The so-called weekend effect has been investigated extensively across a range of health outcomes, in a number of industrialized nations and across various disciplines. The current study is the largest to investigate it within obstetrics.

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A new study shows the extent of the worrying “weekend effect” within obstetrics.

A new study, published in The BMJ, demonstrates a higher rate of complications for babies and expectant mothers admitted during the weekend.

The study looked at more than 1 million patients admitted to English hospitals over a 2-year period.

Researchers found a significant increase in a number of negative health outcomes for expectant mothers admitted to hospitals on Saturdays and Sundays.

The controversial weekend effect appears to show a negative association between the day of delivery and measures of quality and safety of maternal care.

In short, the weekend effect hypothesizes that patients admitted to hospitals during the weekend face more risks than those arriving midweek.

Because of the huge amount of factors at play, studies into this effect have generated mixed results. Disparate areas of health care have been investigated, but results have thrown up as many questions as they have answered.

Despite the range of results, some of the findings are worrying enough to merit further investigation.

For instance, a study into acute myocardial infarctions in 922,074 elderly American patients found that those who were hospitalized at the weekend had an elevated 1-year mortality rate.

Another study investigated weekend admissions in Ontario, Canada. Researchers found that weekend patients presenting with ruptured abdominal aortic aneurysms, acute epiglottitis and pulmonary embolism saw significantly higher in-hospital mortality rates than weekday admissions.

The weekend effect has been investigated within obstetrics previously, but studies to date have produced conflicting results. This latest study, the most comprehensive to date, set out to have a thorough look at this troublesome phenomenon.

The research team, from Imperial College London, delved into the details of 1,332,835 deliveries and 1,349,599 births within the English National Health Service between April 2010 and March 2012.

Analysis focused on the day of delivery and associated outcomes across the days of the week. It also looked at measures of quality and safety of maternity services.

Across the board, Thursdays saw the highest number of births and Sundays the fewest.

Outcomes of particular interest were perinatal mortality, (death within the first 7 days after birth), emergency re-admissions, infections, perineal tears and injuries during birth.

Results were carefully adjusted for a variety of influential factors, such as mother’s age, socioeconomic factors, ethnicity, previous cesarians, diabetes, blood pressure, pre-eclampsia, eclampsia and more.

The research team found that four of the indicators they were investigating were worse for babies born at the weekends compared with weekdays: perinatal mortality, maternal infections, injury during birth and emergency readmission of the baby within 3 days of birth.

A result that stood out particularly was the level of perinatal mortality.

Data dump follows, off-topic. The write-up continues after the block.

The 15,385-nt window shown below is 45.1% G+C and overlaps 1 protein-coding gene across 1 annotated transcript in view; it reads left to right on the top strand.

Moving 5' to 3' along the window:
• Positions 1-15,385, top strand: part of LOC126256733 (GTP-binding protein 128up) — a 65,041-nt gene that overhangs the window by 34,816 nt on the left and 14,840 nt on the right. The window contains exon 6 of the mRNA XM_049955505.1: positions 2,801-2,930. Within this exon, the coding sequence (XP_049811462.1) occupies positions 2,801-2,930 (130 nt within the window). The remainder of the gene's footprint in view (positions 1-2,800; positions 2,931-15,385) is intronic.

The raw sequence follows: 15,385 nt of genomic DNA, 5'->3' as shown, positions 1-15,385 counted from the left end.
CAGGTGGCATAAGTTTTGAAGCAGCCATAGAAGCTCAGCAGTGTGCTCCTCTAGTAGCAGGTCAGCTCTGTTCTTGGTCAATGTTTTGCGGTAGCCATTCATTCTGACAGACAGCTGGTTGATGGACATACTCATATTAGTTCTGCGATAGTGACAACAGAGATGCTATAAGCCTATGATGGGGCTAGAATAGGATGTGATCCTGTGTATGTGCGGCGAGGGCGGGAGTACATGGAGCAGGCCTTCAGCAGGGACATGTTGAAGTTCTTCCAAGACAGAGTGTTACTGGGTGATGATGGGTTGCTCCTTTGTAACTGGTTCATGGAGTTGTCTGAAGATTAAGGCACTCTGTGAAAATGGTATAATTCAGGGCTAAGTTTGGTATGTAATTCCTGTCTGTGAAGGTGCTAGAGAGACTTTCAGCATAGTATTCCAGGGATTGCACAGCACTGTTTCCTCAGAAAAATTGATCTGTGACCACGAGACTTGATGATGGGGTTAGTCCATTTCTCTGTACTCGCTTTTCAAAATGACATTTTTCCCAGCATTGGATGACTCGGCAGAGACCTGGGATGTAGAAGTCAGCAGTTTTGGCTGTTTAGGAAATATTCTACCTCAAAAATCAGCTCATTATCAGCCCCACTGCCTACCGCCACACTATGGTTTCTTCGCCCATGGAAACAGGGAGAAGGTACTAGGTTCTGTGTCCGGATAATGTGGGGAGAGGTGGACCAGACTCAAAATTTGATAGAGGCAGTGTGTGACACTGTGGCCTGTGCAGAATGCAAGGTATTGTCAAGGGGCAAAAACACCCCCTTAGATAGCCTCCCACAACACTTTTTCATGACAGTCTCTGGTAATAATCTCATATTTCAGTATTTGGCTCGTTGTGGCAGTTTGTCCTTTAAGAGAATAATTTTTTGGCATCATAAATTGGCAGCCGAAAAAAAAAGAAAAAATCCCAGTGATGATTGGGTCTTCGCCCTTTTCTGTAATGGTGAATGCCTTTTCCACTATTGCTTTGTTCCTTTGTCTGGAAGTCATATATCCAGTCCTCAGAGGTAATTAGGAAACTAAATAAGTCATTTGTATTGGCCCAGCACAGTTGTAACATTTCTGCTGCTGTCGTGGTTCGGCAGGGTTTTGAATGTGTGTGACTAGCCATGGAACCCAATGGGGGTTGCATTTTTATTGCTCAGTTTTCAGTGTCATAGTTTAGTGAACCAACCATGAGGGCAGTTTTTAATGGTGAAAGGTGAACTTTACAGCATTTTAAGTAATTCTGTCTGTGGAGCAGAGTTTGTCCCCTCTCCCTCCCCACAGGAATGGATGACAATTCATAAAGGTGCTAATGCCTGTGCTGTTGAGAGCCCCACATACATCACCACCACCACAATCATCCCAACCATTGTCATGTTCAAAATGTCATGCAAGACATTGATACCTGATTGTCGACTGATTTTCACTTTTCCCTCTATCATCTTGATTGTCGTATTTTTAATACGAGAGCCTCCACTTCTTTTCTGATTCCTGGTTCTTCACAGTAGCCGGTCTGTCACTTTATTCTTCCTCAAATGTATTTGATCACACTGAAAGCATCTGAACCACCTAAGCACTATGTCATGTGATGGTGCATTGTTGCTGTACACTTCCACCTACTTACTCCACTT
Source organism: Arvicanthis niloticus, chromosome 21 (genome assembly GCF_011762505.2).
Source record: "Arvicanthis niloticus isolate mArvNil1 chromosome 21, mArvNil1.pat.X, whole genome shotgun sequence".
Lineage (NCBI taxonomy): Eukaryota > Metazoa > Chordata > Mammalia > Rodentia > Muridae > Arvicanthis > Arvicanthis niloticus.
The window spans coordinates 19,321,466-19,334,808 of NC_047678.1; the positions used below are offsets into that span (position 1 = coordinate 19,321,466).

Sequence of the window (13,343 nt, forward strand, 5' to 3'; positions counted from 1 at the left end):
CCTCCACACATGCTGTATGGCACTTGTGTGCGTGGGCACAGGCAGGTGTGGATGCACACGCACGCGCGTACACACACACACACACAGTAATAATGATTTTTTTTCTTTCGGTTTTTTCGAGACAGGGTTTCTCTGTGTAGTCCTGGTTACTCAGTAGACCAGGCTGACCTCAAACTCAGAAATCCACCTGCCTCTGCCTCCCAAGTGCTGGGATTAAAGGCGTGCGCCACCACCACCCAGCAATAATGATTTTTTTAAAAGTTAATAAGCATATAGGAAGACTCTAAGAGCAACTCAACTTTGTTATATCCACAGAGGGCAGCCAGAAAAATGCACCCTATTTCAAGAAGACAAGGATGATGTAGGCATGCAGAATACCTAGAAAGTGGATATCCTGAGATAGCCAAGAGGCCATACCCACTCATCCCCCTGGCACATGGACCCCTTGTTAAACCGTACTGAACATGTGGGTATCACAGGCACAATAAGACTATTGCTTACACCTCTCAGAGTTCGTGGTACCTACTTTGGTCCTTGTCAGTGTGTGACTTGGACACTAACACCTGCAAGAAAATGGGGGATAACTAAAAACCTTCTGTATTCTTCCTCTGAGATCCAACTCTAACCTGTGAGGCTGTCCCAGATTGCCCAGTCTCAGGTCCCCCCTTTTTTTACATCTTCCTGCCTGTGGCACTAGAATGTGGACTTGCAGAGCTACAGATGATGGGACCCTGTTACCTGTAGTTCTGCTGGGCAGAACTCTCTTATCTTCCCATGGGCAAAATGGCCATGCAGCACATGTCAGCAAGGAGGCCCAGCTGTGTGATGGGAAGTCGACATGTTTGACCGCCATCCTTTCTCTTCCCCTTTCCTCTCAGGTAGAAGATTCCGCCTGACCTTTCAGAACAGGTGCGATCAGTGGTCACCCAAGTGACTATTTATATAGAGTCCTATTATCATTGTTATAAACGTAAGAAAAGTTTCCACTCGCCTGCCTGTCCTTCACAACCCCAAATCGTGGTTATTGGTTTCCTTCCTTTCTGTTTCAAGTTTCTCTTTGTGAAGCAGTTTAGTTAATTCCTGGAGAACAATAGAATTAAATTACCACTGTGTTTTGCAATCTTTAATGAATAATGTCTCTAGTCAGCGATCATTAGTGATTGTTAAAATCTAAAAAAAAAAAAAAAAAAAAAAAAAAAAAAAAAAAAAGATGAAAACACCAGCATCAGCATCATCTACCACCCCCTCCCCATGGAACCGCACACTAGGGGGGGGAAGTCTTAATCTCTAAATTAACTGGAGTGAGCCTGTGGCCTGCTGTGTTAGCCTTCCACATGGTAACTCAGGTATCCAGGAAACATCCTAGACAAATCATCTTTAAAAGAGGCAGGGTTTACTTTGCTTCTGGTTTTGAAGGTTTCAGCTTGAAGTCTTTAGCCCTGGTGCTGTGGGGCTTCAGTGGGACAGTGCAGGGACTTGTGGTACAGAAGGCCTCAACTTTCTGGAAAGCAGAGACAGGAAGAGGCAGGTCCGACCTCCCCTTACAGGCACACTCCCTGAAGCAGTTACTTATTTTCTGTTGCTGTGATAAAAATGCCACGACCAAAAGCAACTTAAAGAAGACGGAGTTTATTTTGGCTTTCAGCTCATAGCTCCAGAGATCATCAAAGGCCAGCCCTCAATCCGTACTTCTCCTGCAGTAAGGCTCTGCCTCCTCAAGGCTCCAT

During weekdays, perinatal mortality was at 6.5 per 1,000 cases; at the weekend, this increased to 7.1 per 1,000. Infections were also generated more regularly at weekends. Weekdays saw 8.2 infections per 1,000 births, while the weekend generated 8.7 per 1,000.

These increases equate to a total of 770 additional perinatal deaths per year (out of the annual total of around 4,500) and 470 additional maternal infections yearly.

The number of emergency readmissions also increased over the weekend. Saturdays and Sundays saw 12.3 per 1,000, compared with 11.8 per 1,000 during the week.

Prof. Paul Aylin, from the School of Public Health at Imperial College, London, the senior academic on the team, says:

In our paper we tried to account for the fact that differences in rates of complications on different days may be due to chance, or that births on certain days are more complicated in some way.

However, even after making these adjustments, we found the rates of complications vary on different days.”

The team found no correlation between consultant staffing levels in labor wards and perinatal death or injuries during birth.

The only negative outcome with an association to consultant staffing levels was perineal tears. The rate was 3.0% in wards with compliant consultant levels and 3.3% in units that were understaffed to some degree.

The authors are quick to stress that their data is from 2012, so any changes over recent years will not have been taken into account. They also make it clear that the study was observational and cannot, therefore, be used to apportion cause and effect.

The researchers suggest further work is needed “to understand what organizational factors might influence the weekend effect and to investigate centers that have reduced the disparities in access and outcome in out of hours care.”

Jonathan Snowden and Aaron Caughey, obstetrics experts in the US, explain the results as due to “capacity strain.” In other words, the performance of a clinical unit might steadily decrease once above a certain threshold of patient volume, complexity, or both.

As previously mentioned, the number of factors involved in these types of overarching effects are mindbogglingly vast. Further study, as ever, will bring us closer to teasing apart the causes of this unwanted and uninvited weekend effect.

Medical News Today recently reported on findings that obstetric delivery for low-risk pregnancies does not improve birth outcomes.